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How do children anticipate, experience and manage the transition from primary to secondary school?

Turney, Catherine 2021. How do children anticipate, experience and manage the transition from primary to secondary school? PhD Thesis, Cardiff University.
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This thesis explores how children imagine, narrate and navigate their transitions from primary to secondary school, and how difference is (re)produced within and between schools through the process of transition. I used a range of creative, qualitative methods with 17 children and their parents/carers in south Wales to explore the transition, its meaning, and how it was negotiated over time. This marks a departure from the tendency in school transitions research to focus on pre-determined notions of the ‘good’ transition, and view transition as a one-off event and/or a problem to be solved. Taking a child-led, exploratory approach, I framed the transition as a process of being-and-becoming a professional and/or social pupil, examining how children actively and agentically negotiated the new school, its institutional and peer worlds, and the available identities and subject-positions. This study generated significant insights into children's classed and gendered navigation of the transition, and how it might be possible to rethink current dominant notions of ‘success' in school transition. Throughout, children’s accounts centred on the social, but emphasised its connection with all other aspects of the transition. The requirements and possibilities of the peer and institutional worlds interacted in both supportive and challenging ways, and the experience of finding (or making) one’s place socially was inseparable from finding one’s place in the physical school. Children and parents’/carers’ accounts also illuminated how class and school ‘choice’ shaped imaginings of secondary school and negotiation of these. Class and gender were central to participants’ narratives, and the ways that different possibilities for being-and-becoming a professional and social pupil were constructed and regulated by the school, pupils, and their interactions. However, participants' accounts also highlighted their agency and space for resistance, and identified ways that recognition, belonging and spaces could be found or created by participants who were marginalised.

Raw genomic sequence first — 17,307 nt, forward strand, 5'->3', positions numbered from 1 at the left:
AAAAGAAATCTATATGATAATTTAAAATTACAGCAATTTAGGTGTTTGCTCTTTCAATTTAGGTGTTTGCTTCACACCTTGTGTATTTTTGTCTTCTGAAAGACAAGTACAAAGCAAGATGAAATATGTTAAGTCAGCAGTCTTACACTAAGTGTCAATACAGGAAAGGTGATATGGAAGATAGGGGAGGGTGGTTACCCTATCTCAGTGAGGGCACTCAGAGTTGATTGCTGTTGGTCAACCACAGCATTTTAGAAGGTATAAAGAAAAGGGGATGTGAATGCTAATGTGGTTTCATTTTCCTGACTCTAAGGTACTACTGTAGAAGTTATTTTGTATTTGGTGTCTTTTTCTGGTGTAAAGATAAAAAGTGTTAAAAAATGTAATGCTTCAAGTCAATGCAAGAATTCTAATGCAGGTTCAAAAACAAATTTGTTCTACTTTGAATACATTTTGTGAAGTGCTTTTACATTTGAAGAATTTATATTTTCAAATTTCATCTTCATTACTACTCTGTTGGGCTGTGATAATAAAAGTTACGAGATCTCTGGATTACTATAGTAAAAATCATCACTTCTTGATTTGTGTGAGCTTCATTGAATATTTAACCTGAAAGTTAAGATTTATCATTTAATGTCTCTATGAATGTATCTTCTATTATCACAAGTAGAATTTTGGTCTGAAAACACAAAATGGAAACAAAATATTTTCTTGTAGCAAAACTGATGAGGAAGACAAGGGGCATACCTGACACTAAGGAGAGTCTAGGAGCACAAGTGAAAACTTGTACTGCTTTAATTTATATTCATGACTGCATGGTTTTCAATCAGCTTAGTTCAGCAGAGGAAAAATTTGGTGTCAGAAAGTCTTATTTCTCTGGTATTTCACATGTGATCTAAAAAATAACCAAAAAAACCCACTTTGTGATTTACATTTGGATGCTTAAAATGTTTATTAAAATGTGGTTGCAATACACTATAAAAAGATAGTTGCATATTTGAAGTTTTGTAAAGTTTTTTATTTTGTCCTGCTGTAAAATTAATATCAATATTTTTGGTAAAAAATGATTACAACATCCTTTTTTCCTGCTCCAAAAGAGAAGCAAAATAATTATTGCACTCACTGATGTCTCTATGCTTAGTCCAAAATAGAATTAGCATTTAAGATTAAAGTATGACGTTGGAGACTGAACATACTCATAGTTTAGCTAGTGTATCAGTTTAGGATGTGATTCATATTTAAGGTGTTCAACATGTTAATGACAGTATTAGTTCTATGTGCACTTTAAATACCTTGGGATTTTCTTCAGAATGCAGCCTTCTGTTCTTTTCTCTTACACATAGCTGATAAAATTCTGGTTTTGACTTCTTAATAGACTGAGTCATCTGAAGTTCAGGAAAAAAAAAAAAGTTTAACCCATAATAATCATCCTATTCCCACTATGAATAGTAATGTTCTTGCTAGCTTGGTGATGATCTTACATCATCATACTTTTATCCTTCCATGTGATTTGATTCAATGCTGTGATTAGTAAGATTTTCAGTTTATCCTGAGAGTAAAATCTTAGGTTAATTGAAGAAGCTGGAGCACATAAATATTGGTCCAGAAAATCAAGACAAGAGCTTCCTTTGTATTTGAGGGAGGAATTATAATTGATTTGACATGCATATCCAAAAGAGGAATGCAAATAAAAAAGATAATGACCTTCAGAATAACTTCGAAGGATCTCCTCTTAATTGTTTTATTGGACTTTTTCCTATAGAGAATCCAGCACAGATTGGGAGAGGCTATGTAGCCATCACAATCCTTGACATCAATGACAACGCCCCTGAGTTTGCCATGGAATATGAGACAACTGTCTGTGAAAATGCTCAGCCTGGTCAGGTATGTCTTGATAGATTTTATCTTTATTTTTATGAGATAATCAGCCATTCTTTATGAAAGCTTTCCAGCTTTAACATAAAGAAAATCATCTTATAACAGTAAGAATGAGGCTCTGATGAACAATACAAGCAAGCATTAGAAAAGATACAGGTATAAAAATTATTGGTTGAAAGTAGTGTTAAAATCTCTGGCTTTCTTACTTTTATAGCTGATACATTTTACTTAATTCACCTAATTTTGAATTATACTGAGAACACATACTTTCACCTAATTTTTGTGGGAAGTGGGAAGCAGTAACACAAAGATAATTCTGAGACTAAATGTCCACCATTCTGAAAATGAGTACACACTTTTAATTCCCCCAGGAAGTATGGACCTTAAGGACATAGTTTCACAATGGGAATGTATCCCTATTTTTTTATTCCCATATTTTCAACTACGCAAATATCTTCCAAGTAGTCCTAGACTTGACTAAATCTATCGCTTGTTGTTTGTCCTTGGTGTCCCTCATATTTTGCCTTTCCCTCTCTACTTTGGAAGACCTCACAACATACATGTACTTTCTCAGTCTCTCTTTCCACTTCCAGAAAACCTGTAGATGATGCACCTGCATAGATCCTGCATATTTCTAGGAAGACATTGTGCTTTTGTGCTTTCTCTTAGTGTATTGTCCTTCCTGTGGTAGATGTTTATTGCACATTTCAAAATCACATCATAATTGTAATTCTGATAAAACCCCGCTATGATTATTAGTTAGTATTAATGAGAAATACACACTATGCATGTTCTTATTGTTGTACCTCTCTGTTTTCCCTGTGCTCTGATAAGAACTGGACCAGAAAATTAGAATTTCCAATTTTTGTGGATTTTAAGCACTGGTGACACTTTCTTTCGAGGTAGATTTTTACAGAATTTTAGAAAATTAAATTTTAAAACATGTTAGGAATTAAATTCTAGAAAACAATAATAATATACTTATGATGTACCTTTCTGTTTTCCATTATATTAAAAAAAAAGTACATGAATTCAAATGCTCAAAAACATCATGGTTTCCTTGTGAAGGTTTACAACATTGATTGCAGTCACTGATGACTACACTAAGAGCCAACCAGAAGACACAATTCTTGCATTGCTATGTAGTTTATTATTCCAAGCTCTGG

Item Type: Thesis (PhD)
Date Type: Completion
Status: Unpublished
Schools: Social Sciences (Includes Criminology and Education)
Subjects: H Social Sciences > H Social Sciences (General)
Date of First Compliant Deposit: 3 February 2022
Last Modified: 11 Mar 2023 02:29

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